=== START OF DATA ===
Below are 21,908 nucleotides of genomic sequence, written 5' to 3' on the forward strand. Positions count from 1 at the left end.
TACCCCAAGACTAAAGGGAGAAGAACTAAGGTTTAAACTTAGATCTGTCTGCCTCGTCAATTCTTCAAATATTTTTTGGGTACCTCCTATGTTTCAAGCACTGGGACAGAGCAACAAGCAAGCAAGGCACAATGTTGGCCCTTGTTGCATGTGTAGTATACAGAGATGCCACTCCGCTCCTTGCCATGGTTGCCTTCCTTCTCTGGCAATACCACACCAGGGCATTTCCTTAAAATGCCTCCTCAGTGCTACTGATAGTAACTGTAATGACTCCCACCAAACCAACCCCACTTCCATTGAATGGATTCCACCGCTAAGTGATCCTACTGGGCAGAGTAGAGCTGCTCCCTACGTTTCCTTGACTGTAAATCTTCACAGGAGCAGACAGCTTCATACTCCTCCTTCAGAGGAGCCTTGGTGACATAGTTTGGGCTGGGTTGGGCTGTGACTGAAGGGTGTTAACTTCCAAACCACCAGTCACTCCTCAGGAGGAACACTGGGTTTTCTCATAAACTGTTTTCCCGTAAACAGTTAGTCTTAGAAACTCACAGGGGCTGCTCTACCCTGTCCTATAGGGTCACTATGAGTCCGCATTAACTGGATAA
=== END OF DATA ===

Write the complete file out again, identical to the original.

Below are 21,908 nucleotides of genomic sequence, written 5' to 3' on the forward strand. Positions count from 1 at the left end.
TACCCCAAGACTAAAGGGAGAAGAACTAAGGTTTAAACTTAGATCTGTCTGCCTCGTCAATTCTTCAAATATTTTTTGGGTACCTCCTATGTTTCAAGCACTGGGACAGAGCAACAAGCAAGCAAGGCACAATGTTGGCCCTTGTTGCATGTGTAGTATACAGAGATGCCACTCCGCTCCTTGCCATGGTTGCCTTCCTTCTCTGGCAATACCACACCAGGGCATTTCCTTAAAATGCCTCCTCAGTGCTACTGATAGTAACTGTAATGACTCCCACCAAACCAACCCCACTTCCATTGAATGGATTCCACCGCTAAGTGATCCTACTGGGCAGAGTAGAGCTGCTCCCTACGTTTCCTTGACTGTAAATCTTCACAGGAGCAGACAGCTTCATACTCCTCCTTCAGAGGAGCCTTGGTGACATAGTTTGGGCTGGGTTGGGCTGTGACTGAAGGGTGTTAACTTCCAAACCACCAGTCACTCCTCAGGAGGAACACTGGGTTTTCTCATAAACTGTTTTCCCGTAAACAGTTAGTCTTAGAAACTCACAGGGGCTGCTCTACCCTGTCCTATAGGGTCACTATGAGTCCGCATTAACTGGATAA